Liz Goldwyn published her second book, “Sporting Guide: Los Angeles, 1897” (Regan Arts.), earlier this week, and to mark the release, John Demsey threw her a party at his Upper East Side home that drew Natasha Lyonne, Francisco Costa, and Zac Posen. Naturally, Alina Cho was there too.
A member of one of the most prominent Hollywood dynasties, Goldwyn set her novel in the world of vice and prostitution in 1897-era Los Angeles, when the city wasn’t yet a movie industry town and her grandfather Sam one of its greatest machers.
“I’m publishing about 110 images and ephemera that have never been seen of L.A. and this time period,” she said, adding she worked on the book for the past eight years. It is her follow-up to the nonfiction burlesque book, “Pretty Things: The Last Generation of American Burlesque Queens.” “I write about sex, basically,” she continued.
As guests milled about Demsey’s lavish living room, the author set up shop in a corner, signing copies of her red leather-bound book. “It’s supposed to feel like a man’s diary, a little erotic journal,” she said.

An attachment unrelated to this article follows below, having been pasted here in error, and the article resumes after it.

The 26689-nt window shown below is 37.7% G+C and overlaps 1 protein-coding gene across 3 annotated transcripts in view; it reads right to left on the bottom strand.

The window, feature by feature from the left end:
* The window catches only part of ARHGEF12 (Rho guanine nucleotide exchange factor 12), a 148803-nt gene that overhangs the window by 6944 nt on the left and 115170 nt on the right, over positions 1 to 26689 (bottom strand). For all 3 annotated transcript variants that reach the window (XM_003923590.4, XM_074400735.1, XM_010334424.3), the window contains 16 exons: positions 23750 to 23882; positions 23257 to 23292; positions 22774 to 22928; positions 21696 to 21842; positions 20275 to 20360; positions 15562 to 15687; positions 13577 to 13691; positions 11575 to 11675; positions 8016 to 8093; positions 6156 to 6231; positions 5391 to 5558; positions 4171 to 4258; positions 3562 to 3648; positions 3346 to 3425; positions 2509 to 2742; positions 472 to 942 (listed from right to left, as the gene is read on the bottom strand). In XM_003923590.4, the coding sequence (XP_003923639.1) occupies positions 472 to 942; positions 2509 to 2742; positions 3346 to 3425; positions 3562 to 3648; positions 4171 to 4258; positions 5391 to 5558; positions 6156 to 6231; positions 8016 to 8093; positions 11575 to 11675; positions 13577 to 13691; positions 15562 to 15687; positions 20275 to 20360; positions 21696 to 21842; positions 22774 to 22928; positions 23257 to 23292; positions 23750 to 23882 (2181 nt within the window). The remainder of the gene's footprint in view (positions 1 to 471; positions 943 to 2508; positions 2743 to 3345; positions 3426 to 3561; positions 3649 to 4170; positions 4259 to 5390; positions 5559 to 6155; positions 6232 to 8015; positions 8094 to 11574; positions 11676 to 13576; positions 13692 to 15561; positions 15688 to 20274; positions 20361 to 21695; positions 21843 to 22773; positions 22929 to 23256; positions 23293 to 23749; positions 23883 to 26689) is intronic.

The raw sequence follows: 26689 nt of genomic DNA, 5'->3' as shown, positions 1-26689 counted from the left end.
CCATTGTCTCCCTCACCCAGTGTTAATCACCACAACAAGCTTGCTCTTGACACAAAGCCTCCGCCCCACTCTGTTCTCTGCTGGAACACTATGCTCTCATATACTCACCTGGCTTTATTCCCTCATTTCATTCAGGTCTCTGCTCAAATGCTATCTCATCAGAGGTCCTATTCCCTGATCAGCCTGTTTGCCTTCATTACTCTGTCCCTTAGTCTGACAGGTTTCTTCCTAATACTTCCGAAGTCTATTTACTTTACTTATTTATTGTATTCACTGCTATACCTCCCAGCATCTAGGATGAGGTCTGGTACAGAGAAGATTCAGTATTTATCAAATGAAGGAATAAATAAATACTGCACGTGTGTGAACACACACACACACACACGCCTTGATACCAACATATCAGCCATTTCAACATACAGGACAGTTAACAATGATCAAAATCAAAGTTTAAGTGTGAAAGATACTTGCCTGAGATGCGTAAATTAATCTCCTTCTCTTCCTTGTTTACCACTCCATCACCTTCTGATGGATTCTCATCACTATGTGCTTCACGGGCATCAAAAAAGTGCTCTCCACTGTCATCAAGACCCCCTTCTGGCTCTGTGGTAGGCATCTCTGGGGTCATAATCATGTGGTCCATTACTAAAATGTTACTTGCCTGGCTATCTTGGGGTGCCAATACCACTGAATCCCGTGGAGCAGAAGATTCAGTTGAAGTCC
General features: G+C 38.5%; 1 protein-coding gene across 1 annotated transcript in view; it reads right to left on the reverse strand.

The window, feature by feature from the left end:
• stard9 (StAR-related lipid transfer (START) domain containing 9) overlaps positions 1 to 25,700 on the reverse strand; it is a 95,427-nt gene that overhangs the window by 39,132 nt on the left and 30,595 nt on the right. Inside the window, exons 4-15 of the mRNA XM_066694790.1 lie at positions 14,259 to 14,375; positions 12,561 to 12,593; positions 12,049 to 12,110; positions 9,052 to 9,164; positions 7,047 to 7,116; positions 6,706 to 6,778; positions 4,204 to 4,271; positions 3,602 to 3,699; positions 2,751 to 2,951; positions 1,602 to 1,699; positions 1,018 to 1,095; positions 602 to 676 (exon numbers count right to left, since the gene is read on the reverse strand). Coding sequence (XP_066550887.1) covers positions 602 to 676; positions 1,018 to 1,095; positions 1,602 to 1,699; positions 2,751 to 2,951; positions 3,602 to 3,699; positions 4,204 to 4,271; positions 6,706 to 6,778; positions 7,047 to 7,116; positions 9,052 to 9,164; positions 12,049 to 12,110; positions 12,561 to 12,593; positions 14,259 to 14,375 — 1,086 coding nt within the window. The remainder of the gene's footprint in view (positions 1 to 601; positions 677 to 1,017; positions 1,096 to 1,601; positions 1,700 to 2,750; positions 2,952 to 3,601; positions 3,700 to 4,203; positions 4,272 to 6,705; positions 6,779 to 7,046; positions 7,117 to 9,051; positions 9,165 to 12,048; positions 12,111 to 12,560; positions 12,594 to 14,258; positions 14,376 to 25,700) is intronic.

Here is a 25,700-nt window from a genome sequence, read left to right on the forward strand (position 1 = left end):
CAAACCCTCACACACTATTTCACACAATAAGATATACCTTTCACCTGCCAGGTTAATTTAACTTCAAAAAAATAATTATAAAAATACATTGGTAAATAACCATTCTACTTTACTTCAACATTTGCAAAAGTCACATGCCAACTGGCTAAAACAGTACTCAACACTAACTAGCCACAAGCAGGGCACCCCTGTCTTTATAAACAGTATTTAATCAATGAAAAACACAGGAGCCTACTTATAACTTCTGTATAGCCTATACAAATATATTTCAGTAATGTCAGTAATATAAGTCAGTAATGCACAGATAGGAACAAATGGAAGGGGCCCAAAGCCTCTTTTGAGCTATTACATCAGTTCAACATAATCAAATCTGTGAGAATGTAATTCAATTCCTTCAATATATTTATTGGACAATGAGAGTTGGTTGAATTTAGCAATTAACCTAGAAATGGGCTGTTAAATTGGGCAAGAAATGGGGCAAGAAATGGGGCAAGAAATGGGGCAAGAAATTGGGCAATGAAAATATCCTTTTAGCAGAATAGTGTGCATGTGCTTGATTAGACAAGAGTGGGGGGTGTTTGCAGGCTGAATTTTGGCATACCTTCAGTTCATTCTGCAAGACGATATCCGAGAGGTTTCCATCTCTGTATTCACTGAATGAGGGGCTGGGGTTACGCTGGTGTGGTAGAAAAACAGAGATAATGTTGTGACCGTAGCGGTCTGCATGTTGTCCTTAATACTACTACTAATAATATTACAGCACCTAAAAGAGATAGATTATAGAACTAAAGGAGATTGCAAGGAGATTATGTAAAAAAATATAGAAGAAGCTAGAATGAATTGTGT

Lyonne chatted briefly about her upcoming movie, the Kevin Smith comedy “Yoga Hosers”: “Tony Hale — the guy who just won an Emmy for ‘Veep’? We play boyfriend and girlfriend,” she said, before asking a photographer, “Whose house am I at again?”
At one point, Tennessee Thomas arrived sporting a “Bernie 2016” pin on her denim jacket. It appears the self-described socialist from Vermont has won over at least one voter: a Brit, though she is now a naturalized American citizen.
“Bernie! Where do we start?” said the DJ. “He’s clearly going to be representing the people, as opposed to when they take all the money from corporations then they’re representing them.” Now, that’s something you don’t hear very often on the Upper East Side.